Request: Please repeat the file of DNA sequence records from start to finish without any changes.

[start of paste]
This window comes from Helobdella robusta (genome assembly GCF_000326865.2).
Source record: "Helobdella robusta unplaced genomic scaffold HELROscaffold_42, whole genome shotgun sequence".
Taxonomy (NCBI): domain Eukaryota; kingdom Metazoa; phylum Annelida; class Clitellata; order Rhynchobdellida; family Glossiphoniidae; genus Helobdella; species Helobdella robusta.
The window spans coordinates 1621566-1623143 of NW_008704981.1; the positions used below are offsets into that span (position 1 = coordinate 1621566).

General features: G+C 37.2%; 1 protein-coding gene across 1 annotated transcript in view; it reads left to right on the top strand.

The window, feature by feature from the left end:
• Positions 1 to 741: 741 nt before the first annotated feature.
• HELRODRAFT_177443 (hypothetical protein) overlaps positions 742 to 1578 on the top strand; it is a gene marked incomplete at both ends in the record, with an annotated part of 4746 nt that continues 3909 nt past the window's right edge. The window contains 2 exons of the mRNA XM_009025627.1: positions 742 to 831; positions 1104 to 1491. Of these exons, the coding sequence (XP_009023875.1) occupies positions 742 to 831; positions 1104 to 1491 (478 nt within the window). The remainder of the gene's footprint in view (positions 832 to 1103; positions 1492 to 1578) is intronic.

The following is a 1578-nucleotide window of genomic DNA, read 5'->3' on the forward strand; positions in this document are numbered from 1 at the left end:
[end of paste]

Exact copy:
This window comes from Helobdella robusta (genome assembly GCF_000326865.2).
Source record: "Helobdella robusta unplaced genomic scaffold HELROscaffold_42, whole genome shotgun sequence".
Taxonomy (NCBI): domain Eukaryota; kingdom Metazoa; phylum Annelida; class Clitellata; order Rhynchobdellida; family Glossiphoniidae; genus Helobdella; species Helobdella robusta.
The window spans coordinates 1621566-1623143 of NW_008704981.1; the positions used below are offsets into that span (position 1 = coordinate 1621566).

General features: G+C 37.2%; 1 protein-coding gene across 1 annotated transcript in view; it reads left to right on the top strand.

The window, feature by feature from the left end:
• Positions 1 to 741: 741 nt before the first annotated feature.
• HELRODRAFT_177443 (hypothetical protein) overlaps positions 742 to 1578 on the top strand; it is a gene marked incomplete at both ends in the record, with an annotated part of 4746 nt that continues 3909 nt past the window's right edge. The window contains 2 exons of the mRNA XM_009025627.1: positions 742 to 831; positions 1104 to 1491. Of these exons, the coding sequence (XP_009023875.1) occupies positions 742 to 831; positions 1104 to 1491 (478 nt within the window). The remainder of the gene's footprint in view (positions 832 to 1103; positions 1492 to 1578) is intronic.

The following is a 1578-nucleotide window of genomic DNA, read 5'->3' on the forward strand; positions in this document are numbered from 1 at the left end: